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Prof. Lipton's work widely cited in Delaware court ruling

December 26, 2018 10:45 AM
 | 
Alina Hernandez ahernandez4@tulane.edu

Prof. Ann Lipton, the  Michael Fleishman Professor in Corporate Law and Entrepreneurship, is an expert on corporate functioning and the relationships between corporations and investors.

 

The Delaware Chancery Court recently relied in part on a 2016 article by Tulane Law Prof. Ann Lipton to hold that Delaware corporations may not use provisions in their charters to curb the rights of shareholders to sue for fraud and other misconduct. 

Lipton’s article in the Georgetown Law Journal, “‘Manufactured Consent’: The Problem of Arbitration Clauses in Corporate Charters and Bylaws,” was extensively cited by the Delaware Court in its ruling Dec. 19, which has important implications for a growing national trend of corporations seeking to squelch the litigation rights of shareholders through mandatory arbitration clauses. More than half of the nation's corporations are registered in Delaware, and if the ruling is upheld by the Delaware Supreme Court, it will have national reach.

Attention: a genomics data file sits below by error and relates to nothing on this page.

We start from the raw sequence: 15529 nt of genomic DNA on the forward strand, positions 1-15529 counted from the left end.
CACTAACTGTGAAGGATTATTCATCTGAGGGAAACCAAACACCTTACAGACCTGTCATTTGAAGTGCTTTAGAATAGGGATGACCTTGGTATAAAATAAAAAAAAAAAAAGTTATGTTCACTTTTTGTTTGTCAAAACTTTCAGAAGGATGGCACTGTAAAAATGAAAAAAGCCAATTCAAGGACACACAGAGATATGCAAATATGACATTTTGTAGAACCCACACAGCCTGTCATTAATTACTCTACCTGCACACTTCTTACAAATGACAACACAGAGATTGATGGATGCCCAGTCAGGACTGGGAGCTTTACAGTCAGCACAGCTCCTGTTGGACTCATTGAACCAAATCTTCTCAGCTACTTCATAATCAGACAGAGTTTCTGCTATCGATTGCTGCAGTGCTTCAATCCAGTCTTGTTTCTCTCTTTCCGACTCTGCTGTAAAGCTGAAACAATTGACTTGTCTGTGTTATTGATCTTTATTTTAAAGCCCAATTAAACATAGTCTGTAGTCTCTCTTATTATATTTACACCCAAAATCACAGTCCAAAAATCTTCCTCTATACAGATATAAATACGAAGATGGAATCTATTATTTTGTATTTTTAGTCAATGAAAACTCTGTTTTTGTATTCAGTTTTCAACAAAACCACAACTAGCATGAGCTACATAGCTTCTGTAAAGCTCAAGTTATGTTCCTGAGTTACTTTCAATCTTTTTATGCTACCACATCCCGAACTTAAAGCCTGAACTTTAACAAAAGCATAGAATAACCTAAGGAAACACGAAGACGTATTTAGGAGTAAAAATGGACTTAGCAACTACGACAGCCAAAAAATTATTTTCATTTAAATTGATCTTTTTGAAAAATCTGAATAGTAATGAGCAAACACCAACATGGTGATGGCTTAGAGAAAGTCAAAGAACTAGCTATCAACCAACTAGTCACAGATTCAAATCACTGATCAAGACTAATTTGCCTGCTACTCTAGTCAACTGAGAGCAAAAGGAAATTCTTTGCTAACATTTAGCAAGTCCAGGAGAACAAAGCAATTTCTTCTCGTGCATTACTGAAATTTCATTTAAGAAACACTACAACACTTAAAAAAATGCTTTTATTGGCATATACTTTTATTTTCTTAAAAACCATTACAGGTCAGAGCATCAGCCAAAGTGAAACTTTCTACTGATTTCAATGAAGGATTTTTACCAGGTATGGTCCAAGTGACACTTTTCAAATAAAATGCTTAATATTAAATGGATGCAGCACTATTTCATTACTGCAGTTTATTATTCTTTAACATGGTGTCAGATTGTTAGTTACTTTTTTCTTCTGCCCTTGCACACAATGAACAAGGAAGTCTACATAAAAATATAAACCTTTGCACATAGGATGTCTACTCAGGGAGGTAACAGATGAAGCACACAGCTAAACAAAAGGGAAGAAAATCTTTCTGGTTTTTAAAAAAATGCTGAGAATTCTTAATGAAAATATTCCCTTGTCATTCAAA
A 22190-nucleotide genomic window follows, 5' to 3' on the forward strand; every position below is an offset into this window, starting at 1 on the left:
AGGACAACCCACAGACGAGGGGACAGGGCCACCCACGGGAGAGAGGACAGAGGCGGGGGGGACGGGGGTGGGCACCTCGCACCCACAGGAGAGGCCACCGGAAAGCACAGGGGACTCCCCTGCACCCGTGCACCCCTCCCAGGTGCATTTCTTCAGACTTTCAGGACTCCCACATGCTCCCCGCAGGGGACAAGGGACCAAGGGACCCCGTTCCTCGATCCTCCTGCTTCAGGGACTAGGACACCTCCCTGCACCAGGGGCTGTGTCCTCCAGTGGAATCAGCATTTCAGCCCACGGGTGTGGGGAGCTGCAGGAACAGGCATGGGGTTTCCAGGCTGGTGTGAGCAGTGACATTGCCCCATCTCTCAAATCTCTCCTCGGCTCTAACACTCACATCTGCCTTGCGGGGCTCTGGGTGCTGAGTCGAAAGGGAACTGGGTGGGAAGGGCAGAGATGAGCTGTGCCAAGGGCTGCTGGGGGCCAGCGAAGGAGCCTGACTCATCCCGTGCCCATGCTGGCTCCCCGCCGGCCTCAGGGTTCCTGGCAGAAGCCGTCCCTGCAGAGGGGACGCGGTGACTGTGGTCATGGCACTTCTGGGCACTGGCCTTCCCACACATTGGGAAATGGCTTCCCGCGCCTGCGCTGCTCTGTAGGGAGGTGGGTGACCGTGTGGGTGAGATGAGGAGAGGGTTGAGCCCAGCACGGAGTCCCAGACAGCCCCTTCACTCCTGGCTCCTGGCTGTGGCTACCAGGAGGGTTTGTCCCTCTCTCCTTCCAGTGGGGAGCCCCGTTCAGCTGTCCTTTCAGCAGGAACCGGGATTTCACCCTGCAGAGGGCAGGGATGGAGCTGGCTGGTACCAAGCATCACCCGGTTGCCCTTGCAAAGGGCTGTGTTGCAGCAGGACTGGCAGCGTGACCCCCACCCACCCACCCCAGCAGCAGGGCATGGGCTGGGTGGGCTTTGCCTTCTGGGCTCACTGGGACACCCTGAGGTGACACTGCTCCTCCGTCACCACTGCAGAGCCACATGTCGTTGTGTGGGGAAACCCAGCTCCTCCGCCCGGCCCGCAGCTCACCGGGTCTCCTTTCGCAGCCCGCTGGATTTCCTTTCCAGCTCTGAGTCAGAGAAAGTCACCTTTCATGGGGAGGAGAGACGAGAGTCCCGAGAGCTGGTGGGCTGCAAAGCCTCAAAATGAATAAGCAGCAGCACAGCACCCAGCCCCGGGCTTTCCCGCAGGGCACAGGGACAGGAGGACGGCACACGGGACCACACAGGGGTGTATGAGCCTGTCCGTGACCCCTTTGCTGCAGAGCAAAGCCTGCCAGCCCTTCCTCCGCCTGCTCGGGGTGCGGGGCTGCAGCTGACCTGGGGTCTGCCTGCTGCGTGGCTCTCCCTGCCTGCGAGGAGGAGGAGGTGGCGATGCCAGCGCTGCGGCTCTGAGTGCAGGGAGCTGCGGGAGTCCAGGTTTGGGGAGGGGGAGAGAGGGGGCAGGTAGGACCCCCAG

“This ruling says you can’t govern litigation rights of federal securities claims via charters and bylaws of Delaware corporations,” Lipton told Reuters news service after the court’s decision, which is likely to be appealed to the state's Supreme Court.

Lipton is an experienced securities and corporate litigator who has handled class actions involving some of the world’s largest companies. She joined the Tulane Law faculty in 2015 after two years as a visiting assistant professor at Duke University School of Law, where she taught securities litigation and a seminar on the financial crisis. In 2016, she was named as Tulane's first Michael Fleishman Professor in Corporate Law and Entrepreneurship. 

“It’s exciting to see Ann’s scholarship having such a clear and direct impact on a national policy question of such importance,” said Tulane Law Dean David Meyer. “And it’s also great to see the significance of her scholarship get this recognition nationally.”

The Delaware Chancery Court’s decision is here.